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Well Matt this is one of the maples most complement on. If memory serves me right, I believe that the colors last at least two months and then the light green turns to a darker green and the red margins start to fade the a thinner margin.
Thanks. I have about 150-200 cultivars and I will try to show pictures of the ones that I think are interesting. It will take some time though do to the fact that they are still breaking bud from grafting and then I need to wait until the full color appears.
I am looking for ideas of maple(s) to plant. I live in NJ, next to Philadelphia. I have part sun in front yard and would like to plant a mid size maple or 2 dwarf maples that would complement each other. I want to plant partially grown maples, not twigs, since I will only be in the home 4 years. I saw a 5 ft butterfly maple and a similar size Sango Kaku maple at a nursery. They were lovely. Before I decide, I thought I'd ask for ideas. I am interested in year round color. Ialready have a 12 foot "standard" maple in my front yard -- it turns sort of bronze and is light or dark green other times of the year. It is graceful, but not unique. For my upcoming purchase, I want pizzazz -- like variegated or pink. Any ideas? P.S. i am on a river and can get some wind in winter, if that makes big difference to the type of maple selected.
Your siting will very much limit your choices or not ..Butterfly is a nice tree but needs siome shade ...best limited or filtered sun as do most variegates ...If you have never owned a JM I do not think a variegated JM is a good choice probably the best and easiest to grow is Oridono nishiki it has variable variegation ...but is really a pretty tree and can take "some" sun ...it also has pink orange and yellow new branches in winter...as far as sango ...don't get me started ..pure junk IMHO ...Many red cultvars have redish or orangeish branches especially in late winter ...not like the sango but at least they survive most areas I wouldn't even recommend the sango for container ...if you want to do container with that sort of tree try Japanese Sunrise ...A much better tree ...everyone here knows my hatred for the Sango so if I sound repetitious ...sorry ;>) David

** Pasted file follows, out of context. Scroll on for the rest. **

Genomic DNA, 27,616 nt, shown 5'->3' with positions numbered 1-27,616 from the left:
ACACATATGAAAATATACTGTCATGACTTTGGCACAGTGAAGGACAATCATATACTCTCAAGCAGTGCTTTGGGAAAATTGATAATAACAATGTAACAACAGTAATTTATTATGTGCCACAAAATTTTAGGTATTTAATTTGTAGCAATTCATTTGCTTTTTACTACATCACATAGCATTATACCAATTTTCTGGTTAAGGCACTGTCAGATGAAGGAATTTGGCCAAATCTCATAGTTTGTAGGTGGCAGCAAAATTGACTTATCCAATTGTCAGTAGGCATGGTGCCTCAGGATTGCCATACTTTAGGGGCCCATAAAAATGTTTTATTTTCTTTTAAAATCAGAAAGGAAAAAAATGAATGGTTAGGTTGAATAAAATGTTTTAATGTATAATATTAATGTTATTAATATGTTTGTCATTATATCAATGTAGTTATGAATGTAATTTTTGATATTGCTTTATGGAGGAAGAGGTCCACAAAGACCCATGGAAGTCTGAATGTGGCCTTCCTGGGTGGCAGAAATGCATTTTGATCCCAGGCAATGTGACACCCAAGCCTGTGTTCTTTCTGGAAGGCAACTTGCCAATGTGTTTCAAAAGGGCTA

David I have to tell you that I think of you every time I see a sango. I just unwrapped mine out front today and it came through the winter in flying colors. The larger one out back as well. Then on the way to the dump today I saw a stunning one on someones lawn. If I had a camera with me I would have posted it for you. Just how many have died on you?
For someone down in the philly area I do not think they would have to worry to much about planting a sango. Maybe Davesnursery could chime in on it's survival chances seeing as he is in the Jersy area.
As long as Sango Kaku is in a protected area away from the biting winds it should be fine. I have a friend where I cut the scion wood off of his 2 trees and they are approx. 10' high x 8' wide and his are in perfect condition. As others have said here before and I will say again move these plants a couple of feet and the conditions can change. Some maples are hardier than others, but if you can protect all from the heat of the day and the winds of winter, then there should be no problems.
If you have part sun, and want year-round interest, plant a weeping, cutleaf variety. Great branching structure and come in red or green. Depending on the nurseries in your area, selection might be limited, but look for 'Crimson Queen', Tamukeyama', Inaba Shidare', or 'Red Dragon' (all red) or 'Viridis' (emerges red, changes to green in summer, with brilliant orange color in fall). The better uprights, in my opinion, are good 'ole 'Bloodgood' and 'Emperor'. They can take some wind, in my experience. Just be sure to plant them in good rich soil, and mulch well. Keep watered in dry summer weather. There's lots of info on this site!